You can toss some supporting documents, but you'll need to hang onto others for years.
I’m cleaning out my files now that it’s the beginning of the year. How long should I keep my stock records? What about other tax records?
This is a great time of the year to get rid of outdated files and to organize your records in preparation for filing your tax return in the spring. You should be receiving your year-end mutual fund and brokerage statements by the end of January, along with W-2 and 1099 tax forms reporting your income and interest for 2010.
Review your year-end statements to make sure they accurately reflect the monthly statements you received from your bank, broker and other financial institutions. Then you can toss the monthly statements. Keep those year-end statements in your tax files for at least three years after the due date of your return (or six years if you’re self-employed).
You should keep records of your stock and fund purchases for as long as you hold those investments, however. You’ll need to report the date, number of shares and price paid on Schedule D to establish your basis when you finally sell a stock or fund. You’ll only pay tax on the profits above the basis amount, or you can use a loss to offset investment gains and up to $3,000 per year of ordinary income. Also, hold on to year-end statements that show reinvested dividends and capital-gains distributions, so you don’t end up paying taxes on the same money twice when you sell the shares. See The Most-Overlooked Tax Deductions for more information about reinvested dividends and other frequently missed tax breaks.
It’s also a great time to declutter the rest of your financial files. Although it’s recommended that you keep your tax returns for at least six years, you may want to hold on to them forever (or at least a digital archive of them), because they can provide clues about your income and investments and other tax information that might come in handy in the distant future. You can still weed out and toss supporting documents, such as canceled checks and old receipts, three years after the due date of your return (that’s usually how long the IRS has to audit your return, unless you’ve significantly underreported your income). If you have any self-employment income, keep your receipts for at least six years.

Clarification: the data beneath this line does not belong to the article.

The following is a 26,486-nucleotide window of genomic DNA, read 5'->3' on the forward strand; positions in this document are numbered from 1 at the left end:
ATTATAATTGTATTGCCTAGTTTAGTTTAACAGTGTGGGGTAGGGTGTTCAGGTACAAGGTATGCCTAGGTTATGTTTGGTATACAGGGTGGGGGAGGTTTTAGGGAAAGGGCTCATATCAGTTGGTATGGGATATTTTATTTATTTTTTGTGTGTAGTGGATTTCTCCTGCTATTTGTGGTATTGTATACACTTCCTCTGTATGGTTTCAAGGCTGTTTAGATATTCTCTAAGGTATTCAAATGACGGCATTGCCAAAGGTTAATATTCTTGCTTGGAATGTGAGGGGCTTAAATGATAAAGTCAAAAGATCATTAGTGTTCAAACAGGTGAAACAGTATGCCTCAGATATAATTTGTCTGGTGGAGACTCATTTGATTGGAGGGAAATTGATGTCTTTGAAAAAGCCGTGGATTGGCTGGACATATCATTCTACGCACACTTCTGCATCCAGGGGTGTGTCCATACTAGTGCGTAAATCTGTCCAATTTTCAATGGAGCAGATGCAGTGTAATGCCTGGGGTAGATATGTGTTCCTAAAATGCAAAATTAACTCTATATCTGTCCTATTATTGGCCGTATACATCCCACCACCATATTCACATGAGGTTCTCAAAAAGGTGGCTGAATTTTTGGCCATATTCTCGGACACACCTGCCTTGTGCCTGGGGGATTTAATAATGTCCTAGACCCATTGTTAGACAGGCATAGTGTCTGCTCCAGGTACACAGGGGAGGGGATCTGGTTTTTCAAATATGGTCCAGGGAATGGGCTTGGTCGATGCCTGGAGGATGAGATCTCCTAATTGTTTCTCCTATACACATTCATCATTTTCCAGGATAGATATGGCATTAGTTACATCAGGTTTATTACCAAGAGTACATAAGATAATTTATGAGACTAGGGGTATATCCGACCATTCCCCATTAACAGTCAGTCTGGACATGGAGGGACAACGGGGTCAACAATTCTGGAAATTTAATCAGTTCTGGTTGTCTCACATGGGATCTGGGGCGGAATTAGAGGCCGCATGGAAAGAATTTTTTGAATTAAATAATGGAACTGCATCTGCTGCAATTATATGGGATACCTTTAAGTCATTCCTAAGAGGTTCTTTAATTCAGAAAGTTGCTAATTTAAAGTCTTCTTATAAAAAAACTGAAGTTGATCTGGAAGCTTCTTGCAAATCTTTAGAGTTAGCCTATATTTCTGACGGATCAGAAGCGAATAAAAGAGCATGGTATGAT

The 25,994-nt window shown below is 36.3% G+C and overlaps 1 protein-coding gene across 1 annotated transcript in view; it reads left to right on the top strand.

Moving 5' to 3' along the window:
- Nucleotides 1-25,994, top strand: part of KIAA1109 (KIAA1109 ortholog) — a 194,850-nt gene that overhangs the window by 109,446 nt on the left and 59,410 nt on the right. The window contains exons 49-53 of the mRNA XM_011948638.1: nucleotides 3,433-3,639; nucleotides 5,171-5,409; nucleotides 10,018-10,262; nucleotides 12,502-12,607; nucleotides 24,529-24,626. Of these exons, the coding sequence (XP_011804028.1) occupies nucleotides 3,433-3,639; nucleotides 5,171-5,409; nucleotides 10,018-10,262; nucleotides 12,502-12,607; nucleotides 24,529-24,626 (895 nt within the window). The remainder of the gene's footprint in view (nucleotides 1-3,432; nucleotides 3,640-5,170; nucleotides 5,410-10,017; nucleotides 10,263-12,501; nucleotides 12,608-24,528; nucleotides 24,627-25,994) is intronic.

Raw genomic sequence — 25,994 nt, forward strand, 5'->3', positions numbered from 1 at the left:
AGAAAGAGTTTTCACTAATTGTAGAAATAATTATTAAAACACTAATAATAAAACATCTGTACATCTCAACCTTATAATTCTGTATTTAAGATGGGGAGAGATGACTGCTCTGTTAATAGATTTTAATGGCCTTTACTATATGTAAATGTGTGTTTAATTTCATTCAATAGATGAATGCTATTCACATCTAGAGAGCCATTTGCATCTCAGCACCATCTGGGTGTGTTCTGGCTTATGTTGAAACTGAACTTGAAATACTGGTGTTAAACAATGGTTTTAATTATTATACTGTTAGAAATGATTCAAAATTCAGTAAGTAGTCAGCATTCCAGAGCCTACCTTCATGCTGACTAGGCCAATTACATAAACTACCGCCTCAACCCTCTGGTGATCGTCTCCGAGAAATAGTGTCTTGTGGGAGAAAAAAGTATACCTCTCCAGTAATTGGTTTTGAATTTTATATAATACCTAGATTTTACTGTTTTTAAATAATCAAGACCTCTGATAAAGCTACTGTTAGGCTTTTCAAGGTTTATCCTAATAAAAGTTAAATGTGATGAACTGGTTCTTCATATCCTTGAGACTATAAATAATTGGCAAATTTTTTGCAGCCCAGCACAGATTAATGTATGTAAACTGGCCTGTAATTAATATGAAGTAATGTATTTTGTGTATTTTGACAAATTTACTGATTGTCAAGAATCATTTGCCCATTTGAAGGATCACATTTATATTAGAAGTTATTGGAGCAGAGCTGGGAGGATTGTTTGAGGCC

You may also want to hang on to receipts for major home improvements for at least three years after you sell your house. They may come in handy if you want to show potential buyers how much you’ve spent to upgrade the property, and you may be able to use certain home-improvement expenses to lower any tax bill you might have on your home-sale profits. You probably won’t pay taxes on the sale of your principal residence unless you’ve lived in it for less than two years, you rented out part of it, or your profit on the sale exceeded $250,000 if you’re single, $500,000 if you’re married.
Trash your ATM receipts and bank-deposit slips as soon as you match them up with your monthly statement. Ditch your pay stubs as soon as you receive your W-2 for the year. And you can also toss paper copies of your credit-card, utility, phone and cable bills as soon as the next month’s bill acknowledging your last payment arrives (unless you need to keep the bills for tax purposes -- if you deduct home-office expenses, for example). For more information, see Tax Breaks for the Self-Employed. You may also want to hold on to your utility receipts if you plan to sell your house soon, so you can show prospective buyers how much your utilities tend to cost.
Any year that you make a nondeductible contributions to a traditional IRA, you must file Form 8606 to document those contributions. Then hold on to all of those 8606 forms until you withdraw all the money from your IRA, so you won’t end up overpaying your tax bill when you start to take out the money in retirement (see Deductible vs. Nondeductible IRA Contributions for more information).
And when you do decide to toss any of these papers, be sure to shred them so your garbage doesn’t become a treasure trove for identity thieves.